Chinese people sampling cheese at a market.
Chinese people sample cheese at a market in Hong Kong.Getty Images

China has lifted its ban on the import of UK cheese, two months after slapping an embargo on the dairy goods.

A Chinese delegation put the trade on hold in April, after one factory was deemed to have subpar food safety practices.

Inspectors said there were problems with maintenance, air sanitisation, raw milk temperatures and chemical storage. However, it was later revealed that the factory was not involved in exporting cheese to China.

"We appreciate the Chinese authorities' help and support to resolve this quickly. The Chinese market is vital for the UK with exports of food, feed and drink worth £257m last year," said a Defra spokesperson.

While dairy is not a traditional part of Chinese cuisine, its use has been growing, with western exporters scrambling to get a foothold in the nascent market.

Last year, China accounted for just 0.1% of the UK's cheese exports, with a total volume of 11.5 tonnes. Before the ban came into effect in April, though, the UK had already exported more than double that amount in the first four months of 2014.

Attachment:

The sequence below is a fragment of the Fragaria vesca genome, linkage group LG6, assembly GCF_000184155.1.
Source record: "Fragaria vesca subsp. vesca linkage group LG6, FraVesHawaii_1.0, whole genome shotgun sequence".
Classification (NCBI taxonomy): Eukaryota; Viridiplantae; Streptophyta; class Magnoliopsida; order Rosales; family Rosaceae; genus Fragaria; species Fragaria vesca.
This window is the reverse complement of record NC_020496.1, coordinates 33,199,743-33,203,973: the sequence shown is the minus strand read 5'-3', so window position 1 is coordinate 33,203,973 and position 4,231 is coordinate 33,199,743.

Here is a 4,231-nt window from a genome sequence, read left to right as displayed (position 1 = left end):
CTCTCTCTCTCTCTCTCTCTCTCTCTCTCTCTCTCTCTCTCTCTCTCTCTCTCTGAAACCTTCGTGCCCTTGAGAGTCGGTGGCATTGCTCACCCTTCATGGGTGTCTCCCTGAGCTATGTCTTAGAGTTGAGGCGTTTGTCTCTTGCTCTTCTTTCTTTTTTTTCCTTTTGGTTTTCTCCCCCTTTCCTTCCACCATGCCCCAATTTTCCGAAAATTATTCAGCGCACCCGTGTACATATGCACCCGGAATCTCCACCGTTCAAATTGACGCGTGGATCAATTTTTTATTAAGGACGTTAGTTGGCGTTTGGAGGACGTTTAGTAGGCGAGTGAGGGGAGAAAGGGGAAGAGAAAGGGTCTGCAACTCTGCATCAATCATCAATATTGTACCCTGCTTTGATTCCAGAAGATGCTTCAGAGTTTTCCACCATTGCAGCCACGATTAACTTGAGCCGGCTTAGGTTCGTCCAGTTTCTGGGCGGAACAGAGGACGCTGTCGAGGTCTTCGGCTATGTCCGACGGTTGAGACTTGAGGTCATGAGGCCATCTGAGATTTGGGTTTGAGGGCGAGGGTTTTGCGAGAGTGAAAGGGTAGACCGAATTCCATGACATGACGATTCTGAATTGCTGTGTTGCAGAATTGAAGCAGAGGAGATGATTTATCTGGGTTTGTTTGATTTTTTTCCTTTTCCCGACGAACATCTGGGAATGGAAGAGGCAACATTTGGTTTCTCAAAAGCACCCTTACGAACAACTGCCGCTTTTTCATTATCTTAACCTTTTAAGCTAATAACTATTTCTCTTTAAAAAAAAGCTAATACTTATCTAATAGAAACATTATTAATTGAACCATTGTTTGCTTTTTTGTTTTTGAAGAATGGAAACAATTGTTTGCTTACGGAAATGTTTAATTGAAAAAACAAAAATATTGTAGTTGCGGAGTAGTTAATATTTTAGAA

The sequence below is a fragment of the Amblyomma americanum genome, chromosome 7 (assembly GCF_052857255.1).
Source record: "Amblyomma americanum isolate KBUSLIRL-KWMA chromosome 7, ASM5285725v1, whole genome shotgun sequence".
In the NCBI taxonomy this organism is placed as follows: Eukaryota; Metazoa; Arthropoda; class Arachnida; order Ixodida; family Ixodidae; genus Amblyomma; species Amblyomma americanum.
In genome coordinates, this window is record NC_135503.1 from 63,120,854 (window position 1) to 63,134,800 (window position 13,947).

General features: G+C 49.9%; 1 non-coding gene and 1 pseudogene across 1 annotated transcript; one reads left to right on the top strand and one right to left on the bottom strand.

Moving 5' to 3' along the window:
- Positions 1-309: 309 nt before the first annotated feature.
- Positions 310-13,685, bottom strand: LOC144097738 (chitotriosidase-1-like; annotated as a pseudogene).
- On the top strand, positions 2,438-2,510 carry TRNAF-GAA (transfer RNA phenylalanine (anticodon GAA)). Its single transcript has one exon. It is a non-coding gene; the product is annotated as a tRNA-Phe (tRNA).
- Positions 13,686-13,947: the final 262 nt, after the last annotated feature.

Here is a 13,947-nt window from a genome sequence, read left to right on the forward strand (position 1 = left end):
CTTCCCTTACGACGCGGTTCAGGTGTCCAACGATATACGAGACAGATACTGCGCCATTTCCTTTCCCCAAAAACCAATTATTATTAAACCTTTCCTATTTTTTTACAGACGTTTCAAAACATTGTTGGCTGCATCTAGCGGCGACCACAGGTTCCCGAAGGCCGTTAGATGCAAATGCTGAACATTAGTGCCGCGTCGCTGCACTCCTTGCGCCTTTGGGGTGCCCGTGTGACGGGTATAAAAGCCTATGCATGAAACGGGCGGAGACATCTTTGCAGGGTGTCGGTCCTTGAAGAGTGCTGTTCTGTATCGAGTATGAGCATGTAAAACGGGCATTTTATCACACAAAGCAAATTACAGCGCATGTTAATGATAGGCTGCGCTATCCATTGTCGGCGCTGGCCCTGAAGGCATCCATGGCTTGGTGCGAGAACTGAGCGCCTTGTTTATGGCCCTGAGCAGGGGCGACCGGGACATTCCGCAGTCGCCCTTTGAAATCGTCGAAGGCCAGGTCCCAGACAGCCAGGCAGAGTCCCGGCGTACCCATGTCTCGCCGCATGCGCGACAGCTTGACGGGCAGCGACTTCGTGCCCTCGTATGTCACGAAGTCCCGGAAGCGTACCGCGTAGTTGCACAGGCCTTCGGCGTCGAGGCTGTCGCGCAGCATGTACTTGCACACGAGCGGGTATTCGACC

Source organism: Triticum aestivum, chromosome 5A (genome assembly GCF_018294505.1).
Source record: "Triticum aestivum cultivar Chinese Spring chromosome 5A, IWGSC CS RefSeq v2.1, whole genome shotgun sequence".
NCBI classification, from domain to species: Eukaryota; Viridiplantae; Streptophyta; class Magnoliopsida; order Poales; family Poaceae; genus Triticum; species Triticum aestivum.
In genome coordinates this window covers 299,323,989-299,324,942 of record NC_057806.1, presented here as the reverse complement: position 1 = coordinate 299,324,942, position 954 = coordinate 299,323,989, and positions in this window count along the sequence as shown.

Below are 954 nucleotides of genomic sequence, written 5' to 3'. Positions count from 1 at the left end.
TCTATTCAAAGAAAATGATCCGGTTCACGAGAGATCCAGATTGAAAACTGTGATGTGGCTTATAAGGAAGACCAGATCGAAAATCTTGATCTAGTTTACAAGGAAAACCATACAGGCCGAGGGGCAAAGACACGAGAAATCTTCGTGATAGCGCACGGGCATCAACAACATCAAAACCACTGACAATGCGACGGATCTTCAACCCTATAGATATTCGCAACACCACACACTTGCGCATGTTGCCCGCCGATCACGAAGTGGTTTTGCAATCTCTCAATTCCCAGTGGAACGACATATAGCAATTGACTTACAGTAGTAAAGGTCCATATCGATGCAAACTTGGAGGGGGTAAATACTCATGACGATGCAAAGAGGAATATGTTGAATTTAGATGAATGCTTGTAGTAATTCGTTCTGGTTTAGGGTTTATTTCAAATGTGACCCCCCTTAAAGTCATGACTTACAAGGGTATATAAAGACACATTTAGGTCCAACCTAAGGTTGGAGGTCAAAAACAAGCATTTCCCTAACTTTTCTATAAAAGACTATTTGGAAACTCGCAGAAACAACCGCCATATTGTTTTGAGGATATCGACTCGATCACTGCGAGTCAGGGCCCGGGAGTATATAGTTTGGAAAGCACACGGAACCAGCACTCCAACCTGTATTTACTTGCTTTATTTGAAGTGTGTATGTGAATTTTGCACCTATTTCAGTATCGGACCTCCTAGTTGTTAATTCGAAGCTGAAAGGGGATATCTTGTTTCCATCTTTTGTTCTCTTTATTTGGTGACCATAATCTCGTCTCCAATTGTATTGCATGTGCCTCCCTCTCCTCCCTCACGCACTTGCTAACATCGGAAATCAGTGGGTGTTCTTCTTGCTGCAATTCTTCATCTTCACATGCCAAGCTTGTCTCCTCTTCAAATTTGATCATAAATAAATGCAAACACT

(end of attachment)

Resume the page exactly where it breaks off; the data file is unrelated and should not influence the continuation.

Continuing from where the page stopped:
In 2011, New Zealand provided the lion's share of China's cheese imports (41.8%), followed by Australia (20.6%) and the US (20.49%).

A stumbling block of the proposed free trade agreement between China and Australia has been Canberra's insistence on full access to China's agricultural produce market, as it attempts to surpass its antipodean rival in the cheese sector.

An agreement between China and New Zealand from 2008 allows 35% of New Zealand goods into China to be tariff-free.

The market is growing at 30% per year, as Chinese consumer tastes continue to evolve, with much of the consumption coming from aspirational middle classes.

One impediment to dairy growth has been the health impact on Chinese people. It's thought that more than 92% of Chinese people have some degree of lactose intolerance. However, the figure falls among the younger in society.